For the purpose of real-time modeling, the two-port implementation has a particular disadvantage: the two lumped characterizations of the tonehole as either closed or open cannot be efficiently unified into a single tonehole model.
It is preferable to have one model with adjustable parameters to simulate the various states of the tonehole, from closed to open and all states in between.
To this end, it is best to consider a distributed model of the tonehole, such that ``fixed'' portions of the tonehole structure are separated from the ``variable'' component.
The junction of the tonehole branch with the main air column of the instrument can be modeled in the DW domain using a three-port scattering junction, as described in Scavone (1997).
This method inherently models only the shunt impedance term of the Keefe tonehole characterization, however, the negative length correction terms implied by the series impedances can be approximated by adjusting the delay line lengths on either side of the three-port scattering junction.
The other ``fixed'' portion of the tonehole is the short branch segment itself, which is modeled in the DW domain by appropriately sized delay lines.
This leaves only the characterization of the open/closed tonehole end.
A simple inertance model of the open hole end offers the most computationally efficient solution. The impedance of the open end is then given by
where is the density of air, Ae is the cross-sectional area of the end hole, t is the effective length of the opening (
), and s is the Laplace transform frequency variable.
The open-end reflectance is
is the characteristic impedance of the tonehole branch waveguide, Ab is the cross-sectional area of the branch and c is the speed of sound.
An appropriate discrete-time filter implementation for
can be obtained using the conformal bilinear transform from the s-plane to the z-plane (Oppenheim and Schafer, 1989, pp. 415-430), with the result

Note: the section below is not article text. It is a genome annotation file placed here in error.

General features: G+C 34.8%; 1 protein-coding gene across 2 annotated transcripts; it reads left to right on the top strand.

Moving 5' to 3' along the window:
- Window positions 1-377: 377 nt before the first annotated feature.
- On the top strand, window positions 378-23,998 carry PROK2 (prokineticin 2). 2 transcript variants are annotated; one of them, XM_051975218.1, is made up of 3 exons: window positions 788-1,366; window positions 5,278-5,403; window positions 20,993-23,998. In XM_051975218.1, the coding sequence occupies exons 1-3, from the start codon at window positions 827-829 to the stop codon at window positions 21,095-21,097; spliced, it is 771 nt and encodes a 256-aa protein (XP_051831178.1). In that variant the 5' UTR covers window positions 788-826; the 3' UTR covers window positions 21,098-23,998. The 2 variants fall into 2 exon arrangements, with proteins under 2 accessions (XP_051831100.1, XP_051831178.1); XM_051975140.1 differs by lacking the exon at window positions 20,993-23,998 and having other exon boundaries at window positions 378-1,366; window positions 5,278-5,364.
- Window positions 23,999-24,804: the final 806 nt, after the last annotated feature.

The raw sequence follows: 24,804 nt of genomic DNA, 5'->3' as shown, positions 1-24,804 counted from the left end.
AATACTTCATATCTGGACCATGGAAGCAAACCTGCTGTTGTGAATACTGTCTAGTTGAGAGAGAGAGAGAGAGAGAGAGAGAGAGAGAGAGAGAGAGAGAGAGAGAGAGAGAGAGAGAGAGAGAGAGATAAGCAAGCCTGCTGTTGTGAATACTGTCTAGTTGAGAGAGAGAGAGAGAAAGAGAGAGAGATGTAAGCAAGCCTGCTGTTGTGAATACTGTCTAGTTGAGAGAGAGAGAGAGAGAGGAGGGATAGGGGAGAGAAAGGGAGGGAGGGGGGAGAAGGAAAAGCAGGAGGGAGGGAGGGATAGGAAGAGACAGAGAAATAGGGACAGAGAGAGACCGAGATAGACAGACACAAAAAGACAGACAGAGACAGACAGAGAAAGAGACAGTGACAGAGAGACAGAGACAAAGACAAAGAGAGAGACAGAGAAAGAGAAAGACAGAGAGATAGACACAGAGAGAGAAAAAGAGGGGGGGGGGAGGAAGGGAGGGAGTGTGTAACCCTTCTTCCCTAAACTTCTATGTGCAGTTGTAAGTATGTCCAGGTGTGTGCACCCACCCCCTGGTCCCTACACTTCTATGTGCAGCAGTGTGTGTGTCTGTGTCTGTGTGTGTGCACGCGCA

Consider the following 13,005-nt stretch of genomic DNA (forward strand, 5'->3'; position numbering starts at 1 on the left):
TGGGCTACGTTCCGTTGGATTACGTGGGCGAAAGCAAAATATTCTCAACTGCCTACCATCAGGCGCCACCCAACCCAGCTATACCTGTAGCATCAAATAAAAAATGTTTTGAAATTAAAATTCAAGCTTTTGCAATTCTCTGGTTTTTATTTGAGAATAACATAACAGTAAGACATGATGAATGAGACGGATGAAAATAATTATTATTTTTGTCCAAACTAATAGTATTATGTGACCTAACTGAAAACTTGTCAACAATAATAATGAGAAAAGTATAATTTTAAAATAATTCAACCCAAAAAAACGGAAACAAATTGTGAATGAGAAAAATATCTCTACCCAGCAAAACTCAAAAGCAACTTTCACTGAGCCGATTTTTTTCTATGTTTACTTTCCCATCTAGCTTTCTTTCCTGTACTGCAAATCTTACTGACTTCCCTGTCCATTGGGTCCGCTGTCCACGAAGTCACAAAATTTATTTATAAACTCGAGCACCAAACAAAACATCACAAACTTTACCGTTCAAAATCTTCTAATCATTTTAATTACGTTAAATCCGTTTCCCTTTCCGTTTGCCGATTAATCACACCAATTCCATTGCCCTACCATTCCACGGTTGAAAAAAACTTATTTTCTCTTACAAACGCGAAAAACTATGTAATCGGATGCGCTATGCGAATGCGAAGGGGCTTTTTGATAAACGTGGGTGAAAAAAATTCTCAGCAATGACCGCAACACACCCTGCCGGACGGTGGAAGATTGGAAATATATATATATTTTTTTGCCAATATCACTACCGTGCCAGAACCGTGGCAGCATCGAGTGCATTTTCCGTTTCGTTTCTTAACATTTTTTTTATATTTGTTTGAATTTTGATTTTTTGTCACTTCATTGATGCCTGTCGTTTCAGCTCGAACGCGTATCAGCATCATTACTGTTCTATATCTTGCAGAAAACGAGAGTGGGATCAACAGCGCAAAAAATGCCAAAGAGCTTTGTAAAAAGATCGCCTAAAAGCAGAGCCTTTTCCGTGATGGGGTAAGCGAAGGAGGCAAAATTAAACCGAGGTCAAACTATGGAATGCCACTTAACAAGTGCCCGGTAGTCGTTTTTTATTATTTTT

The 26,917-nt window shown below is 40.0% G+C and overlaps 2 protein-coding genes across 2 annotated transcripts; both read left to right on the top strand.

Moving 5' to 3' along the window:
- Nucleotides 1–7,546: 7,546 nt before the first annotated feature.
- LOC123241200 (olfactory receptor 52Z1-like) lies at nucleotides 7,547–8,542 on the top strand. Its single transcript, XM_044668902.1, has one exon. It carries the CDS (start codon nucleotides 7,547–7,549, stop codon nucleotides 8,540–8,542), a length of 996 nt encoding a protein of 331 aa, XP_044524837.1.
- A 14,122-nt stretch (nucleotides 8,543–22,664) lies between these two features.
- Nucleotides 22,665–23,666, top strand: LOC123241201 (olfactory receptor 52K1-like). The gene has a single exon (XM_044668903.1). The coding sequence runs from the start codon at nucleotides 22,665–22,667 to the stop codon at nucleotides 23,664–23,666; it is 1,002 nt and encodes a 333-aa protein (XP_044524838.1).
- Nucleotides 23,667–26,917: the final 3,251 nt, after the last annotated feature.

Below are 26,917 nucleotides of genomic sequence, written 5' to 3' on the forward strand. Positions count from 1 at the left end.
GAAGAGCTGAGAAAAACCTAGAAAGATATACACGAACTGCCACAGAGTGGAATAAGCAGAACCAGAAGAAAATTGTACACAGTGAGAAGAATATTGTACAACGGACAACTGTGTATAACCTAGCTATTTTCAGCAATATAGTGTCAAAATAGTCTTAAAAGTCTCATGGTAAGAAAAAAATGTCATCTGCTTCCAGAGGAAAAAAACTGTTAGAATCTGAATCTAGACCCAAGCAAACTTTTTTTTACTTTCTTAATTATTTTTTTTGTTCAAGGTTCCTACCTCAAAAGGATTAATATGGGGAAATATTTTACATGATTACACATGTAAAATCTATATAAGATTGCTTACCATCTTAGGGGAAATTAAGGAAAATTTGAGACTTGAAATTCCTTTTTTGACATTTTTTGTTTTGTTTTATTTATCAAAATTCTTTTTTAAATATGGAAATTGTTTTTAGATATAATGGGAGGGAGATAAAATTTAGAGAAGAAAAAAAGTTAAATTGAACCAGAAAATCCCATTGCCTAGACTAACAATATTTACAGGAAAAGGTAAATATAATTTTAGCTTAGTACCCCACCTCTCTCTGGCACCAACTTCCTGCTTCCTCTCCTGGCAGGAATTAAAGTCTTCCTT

and is the bilinear transform constant that controls frequency warping.
The discrete-time reflectance
is a first-order allpass filter, which is consistent with reflection from a ``masslike'' impedance.
It is possible to simulate the closing of the tonehole end by taking the end hole radius (or Ae) smoothly to zero.
In the above implementation, this is accomplished simply by varying the allpass coefficient between its fully open value and a value nearly equal to one.
With the reflectance phase delay is nearly zero for all frequencies, which corresponds well to pressure reflection at a rigid termination.
A complete implementation scheme is diagrammed in Figure 5.
``Distributed'' digital waveguide tonehole implementation.
Figure 6 shows the reflection functions obtained using this model in comparison to the Keefe transmission-line results.
Calculated reflection functions for a simple flute air column [see (Keefe, 1990a)]. Transmissionf line model vs. DW ``distributed'' tonehole model with one hole closed (top), three holes closed (middle), and six holes closed (bottom).
This efficient model of the tonehole produces results very much in accord with the more rigorous model.
A more accurate model of the tonehole branch end, which is not pursued here, would include a frequency-dependent resistance term and require the variation of three first-order filter coefficients.